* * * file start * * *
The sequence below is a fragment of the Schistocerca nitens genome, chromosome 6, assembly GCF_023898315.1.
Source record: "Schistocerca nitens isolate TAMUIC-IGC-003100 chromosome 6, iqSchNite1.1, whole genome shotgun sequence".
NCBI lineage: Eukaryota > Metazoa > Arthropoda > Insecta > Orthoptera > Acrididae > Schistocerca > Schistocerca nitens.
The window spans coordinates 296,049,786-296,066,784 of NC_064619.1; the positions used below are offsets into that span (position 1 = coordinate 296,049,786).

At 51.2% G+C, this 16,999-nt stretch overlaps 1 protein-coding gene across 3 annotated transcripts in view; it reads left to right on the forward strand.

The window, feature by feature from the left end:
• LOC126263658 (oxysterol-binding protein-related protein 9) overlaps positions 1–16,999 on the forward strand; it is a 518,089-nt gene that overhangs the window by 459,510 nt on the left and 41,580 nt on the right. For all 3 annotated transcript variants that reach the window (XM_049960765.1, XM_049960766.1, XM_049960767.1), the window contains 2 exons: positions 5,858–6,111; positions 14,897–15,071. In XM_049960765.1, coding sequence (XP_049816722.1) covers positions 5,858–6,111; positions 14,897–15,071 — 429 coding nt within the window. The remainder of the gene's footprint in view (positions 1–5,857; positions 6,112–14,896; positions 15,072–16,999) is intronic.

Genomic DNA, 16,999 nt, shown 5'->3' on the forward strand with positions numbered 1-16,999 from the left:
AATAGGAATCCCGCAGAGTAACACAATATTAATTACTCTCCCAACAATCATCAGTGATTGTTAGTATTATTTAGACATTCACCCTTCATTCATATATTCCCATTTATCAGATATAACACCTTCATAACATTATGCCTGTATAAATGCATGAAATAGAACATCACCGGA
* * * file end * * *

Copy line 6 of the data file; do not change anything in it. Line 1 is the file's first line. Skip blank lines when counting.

The window, feature by feature from the left end: